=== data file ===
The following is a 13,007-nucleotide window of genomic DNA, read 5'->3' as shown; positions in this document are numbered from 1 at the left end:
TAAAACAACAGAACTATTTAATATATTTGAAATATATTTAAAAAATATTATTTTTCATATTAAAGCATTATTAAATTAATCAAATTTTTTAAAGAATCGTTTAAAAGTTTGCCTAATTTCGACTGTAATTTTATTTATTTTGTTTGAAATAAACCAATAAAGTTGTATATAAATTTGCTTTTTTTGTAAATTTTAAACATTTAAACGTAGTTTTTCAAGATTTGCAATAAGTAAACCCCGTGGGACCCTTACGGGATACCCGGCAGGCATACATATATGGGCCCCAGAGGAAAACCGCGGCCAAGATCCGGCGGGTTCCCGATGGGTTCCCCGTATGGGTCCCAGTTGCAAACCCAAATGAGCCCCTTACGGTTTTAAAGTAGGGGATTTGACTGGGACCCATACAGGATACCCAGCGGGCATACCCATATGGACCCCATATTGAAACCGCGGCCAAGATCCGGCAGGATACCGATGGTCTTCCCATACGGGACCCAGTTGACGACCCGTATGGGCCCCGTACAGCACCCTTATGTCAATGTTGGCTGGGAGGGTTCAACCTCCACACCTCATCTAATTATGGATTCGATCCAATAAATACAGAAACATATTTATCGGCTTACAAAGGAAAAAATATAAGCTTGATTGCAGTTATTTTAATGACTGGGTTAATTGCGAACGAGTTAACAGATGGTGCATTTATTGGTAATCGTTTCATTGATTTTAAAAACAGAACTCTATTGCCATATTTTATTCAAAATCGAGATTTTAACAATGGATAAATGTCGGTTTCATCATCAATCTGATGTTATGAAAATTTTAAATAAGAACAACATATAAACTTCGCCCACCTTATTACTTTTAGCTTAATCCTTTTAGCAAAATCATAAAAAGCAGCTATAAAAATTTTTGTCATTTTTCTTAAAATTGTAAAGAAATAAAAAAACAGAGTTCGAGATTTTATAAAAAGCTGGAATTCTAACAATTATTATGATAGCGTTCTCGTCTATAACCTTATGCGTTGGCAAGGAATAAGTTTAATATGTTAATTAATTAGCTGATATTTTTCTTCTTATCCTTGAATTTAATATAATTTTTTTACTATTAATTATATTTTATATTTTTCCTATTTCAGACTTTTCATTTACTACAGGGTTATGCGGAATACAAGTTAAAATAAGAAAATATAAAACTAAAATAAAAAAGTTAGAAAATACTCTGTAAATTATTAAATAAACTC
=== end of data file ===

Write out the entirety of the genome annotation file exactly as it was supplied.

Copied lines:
The following is a 13,007-nucleotide window of genomic DNA, read 5'->3' as shown; positions in this document are numbered from 1 at the left end:
TAAAACAACAGAACTATTTAATATATTTGAAATATATTTAAAAAATATTATTTTTCATATTAAAGCATTATTAAATTAATCAAATTTTTTAAAGAATCGTTTAAAAGTTTGCCTAATTTCGACTGTAATTTTATTTATTTTGTTTGAAATAAACCAATAAAGTTGTATATAAATTTGCTTTTTTTGTAAATTTTAAACATTTAAACGTAGTTTTTCAAGATTTGCAATAAGTAAACCCCGTGGGACCCTTACGGGATACCCGGCAGGCATACATATATGGGCCCCAGAGGAAAACCGCGGCCAAGATCCGGCGGGTTCCCGATGGGTTCCCCGTATGGGTCCCAGTTGCAAACCCAAATGAGCCCCTTACGGTTTTAAAGTAGGGGATTTGACTGGGACCCATACAGGATACCCAGCGGGCATACCCATATGGACCCCATATTGAAACCGCGGCCAAGATCCGGCAGGATACCGATGGTCTTCCCATACGGGACCCAGTTGACGACCCGTATGGGCCCCGTACAGCACCCTTATGTCAATGTTGGCTGGGAGGGTTCAACCTCCACACCTCATCTAATTATGGATTCGATCCAATAAATACAGAAACATATTTATCGGCTTACAAAGGAAAAAATATAAGCTTGATTGCAGTTATTTTAATGACTGGGTTAATTGCGAACGAGTTAACAGATGGTGCATTTATTGGTAATCGTTTCATTGATTTTAAAAACAGAACTCTATTGCCATATTTTATTCAAAATCGAGATTTTAACAATGGATAAATGTCGGTTTCATCATCAATCTGATGTTATGAAAATTTTAAATAAGAACAACATATAAACTTCGCCCACCTTATTACTTTTAGCTTAATCCTTTTAGCAAAATCATAAAAAGCAGCTATAAAAATTTTTGTCATTTTTCTTAAAATTGTAAAGAAATAAAAAAACAGAGTTCGAGATTTTATAAAAAGCTGGAATTCTAACAATTATTATGATAGCGTTCTCGTCTATAACCTTATGCGTTGGCAAGGAATAAGTTTAATATGTTAATTAATTAGCTGATATTTTTCTTCTTATCCTTGAATTTAATATAATTTTTTTACTATTAATTATATTTTATATTTTTCCTATTTCAGACTTTTCATTTACTACAGGGTTATGCGGAATACAAGTTAAAATAAGAAAATATAAAACTAAAATAAAAAAGTTAGAAAATACTCTGTAAATTATTAAATAAACTC